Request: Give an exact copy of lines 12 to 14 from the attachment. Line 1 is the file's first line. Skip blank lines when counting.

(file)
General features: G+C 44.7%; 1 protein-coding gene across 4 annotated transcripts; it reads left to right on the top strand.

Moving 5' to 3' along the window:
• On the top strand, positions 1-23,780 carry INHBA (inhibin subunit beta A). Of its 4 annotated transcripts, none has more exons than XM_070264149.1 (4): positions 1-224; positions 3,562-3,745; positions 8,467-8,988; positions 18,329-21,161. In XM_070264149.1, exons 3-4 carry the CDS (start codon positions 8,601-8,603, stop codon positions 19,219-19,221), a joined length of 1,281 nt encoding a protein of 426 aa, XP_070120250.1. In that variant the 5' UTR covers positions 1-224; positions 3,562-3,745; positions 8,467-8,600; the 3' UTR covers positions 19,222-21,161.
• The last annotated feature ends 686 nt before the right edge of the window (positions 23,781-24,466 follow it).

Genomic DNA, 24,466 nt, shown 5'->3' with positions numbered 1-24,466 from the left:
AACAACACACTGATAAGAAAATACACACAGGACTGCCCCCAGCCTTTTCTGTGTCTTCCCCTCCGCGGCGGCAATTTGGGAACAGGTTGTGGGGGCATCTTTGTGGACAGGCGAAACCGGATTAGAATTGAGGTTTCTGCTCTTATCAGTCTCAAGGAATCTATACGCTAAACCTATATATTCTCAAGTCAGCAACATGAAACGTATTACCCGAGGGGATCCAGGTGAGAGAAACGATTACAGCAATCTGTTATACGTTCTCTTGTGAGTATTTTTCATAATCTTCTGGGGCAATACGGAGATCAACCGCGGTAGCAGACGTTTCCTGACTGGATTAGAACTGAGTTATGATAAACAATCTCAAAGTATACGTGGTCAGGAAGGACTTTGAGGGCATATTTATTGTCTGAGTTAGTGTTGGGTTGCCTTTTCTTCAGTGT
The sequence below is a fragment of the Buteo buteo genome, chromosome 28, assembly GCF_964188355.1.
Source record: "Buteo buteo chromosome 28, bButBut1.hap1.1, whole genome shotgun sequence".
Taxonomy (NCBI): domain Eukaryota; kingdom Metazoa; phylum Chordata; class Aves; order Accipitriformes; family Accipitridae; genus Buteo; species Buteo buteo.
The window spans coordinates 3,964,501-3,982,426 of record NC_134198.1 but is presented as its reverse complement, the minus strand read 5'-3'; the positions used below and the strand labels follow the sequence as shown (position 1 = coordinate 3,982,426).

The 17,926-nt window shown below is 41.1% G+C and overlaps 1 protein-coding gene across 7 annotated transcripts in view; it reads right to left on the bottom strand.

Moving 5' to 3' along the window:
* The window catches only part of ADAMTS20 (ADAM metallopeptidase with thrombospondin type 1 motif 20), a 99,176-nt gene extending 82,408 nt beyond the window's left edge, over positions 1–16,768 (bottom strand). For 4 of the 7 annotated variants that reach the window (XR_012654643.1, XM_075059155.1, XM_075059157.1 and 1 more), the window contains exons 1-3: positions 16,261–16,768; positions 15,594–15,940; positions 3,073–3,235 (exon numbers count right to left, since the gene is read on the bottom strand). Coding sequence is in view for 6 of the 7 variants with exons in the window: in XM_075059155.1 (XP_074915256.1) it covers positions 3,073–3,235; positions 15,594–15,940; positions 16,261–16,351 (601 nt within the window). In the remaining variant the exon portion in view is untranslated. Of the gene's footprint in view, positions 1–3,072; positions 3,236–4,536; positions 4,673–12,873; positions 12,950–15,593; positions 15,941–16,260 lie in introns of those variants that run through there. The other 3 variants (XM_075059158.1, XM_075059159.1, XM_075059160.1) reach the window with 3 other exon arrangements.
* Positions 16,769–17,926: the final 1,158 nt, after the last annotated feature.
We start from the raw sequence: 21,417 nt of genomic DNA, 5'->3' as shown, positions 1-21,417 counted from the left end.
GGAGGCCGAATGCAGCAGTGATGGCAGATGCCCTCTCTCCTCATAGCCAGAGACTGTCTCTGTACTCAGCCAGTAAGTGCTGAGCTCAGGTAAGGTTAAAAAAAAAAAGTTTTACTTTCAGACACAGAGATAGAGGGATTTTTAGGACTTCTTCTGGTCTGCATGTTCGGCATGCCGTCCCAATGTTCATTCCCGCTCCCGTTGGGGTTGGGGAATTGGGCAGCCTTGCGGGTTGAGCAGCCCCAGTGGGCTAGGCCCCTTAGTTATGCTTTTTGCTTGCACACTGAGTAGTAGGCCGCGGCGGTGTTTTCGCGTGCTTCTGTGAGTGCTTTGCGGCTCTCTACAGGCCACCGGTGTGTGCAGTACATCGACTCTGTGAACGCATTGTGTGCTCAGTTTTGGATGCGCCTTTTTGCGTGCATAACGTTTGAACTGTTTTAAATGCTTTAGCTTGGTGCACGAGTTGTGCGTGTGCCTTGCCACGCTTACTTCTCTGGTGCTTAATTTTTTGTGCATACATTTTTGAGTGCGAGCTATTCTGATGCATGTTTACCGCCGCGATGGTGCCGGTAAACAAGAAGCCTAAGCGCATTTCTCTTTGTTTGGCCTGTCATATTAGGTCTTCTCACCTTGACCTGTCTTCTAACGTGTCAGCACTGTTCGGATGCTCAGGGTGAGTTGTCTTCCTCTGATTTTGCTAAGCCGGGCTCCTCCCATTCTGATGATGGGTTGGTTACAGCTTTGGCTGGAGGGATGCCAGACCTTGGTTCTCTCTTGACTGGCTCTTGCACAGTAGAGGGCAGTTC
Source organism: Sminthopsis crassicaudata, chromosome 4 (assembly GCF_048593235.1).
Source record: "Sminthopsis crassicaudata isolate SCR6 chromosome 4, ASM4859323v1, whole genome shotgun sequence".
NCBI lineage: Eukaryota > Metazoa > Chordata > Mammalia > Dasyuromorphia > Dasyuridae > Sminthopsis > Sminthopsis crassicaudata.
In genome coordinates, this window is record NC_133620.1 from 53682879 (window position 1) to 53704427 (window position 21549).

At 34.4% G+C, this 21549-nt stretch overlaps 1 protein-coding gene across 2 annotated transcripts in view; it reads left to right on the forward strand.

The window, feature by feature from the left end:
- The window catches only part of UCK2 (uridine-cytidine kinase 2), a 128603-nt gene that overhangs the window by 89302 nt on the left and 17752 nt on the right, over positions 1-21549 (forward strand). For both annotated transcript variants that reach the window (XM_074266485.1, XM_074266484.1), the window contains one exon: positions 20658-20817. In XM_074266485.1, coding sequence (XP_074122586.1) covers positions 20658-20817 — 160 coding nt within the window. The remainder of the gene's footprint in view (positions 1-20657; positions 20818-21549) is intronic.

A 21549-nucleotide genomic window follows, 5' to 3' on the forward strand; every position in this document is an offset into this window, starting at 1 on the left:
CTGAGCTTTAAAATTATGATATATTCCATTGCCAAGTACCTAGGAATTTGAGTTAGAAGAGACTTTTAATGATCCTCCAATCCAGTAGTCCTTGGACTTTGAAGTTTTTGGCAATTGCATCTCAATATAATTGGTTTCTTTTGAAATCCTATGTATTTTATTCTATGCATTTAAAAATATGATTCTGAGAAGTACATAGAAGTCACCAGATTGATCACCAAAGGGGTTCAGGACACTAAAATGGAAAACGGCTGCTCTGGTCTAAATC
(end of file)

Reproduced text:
Moving 5' to 3' along the window:
* The window catches only part of ADAMTS20 (ADAM metallopeptidase with thrombospondin type 1 motif 20), a 99,176-nt gene extending 82,408 nt beyond the window's left edge, over positions 1–16,768 (bottom strand). For 4 of the 7 annotated variants that reach the window (XR_012654643.1, XM_075059155.1, XM_075059157.1 and 1 more), the window contains exons 1-3: positions 16,261–16,768; positions 15,594–15,940; positions 3,073–3,235 (exon numbers count right to left, since the gene is read on the bottom strand). Coding sequence is in view for 6 of the 7 variants with exons in the window: in XM_075059155.1 (XP_074915256.1) it covers positions 3,073–3,235; positions 15,594–15,940; positions 16,261–16,351 (601 nt within the window). In the remaining variant the exon portion in view is untranslated. Of the gene's footprint in view, positions 1–3,072; positions 3,236–4,536; positions 4,673–12,873; positions 12,950–15,593; positions 15,941–16,260 lie in introns of those variants that run through there. The other 3 variants (XM_075059158.1, XM_075059159.1, XM_075059160.1) reach the window with 3 other exon arrangements.
* Positions 16,769–17,926: the final 1,158 nt, after the last annotated feature.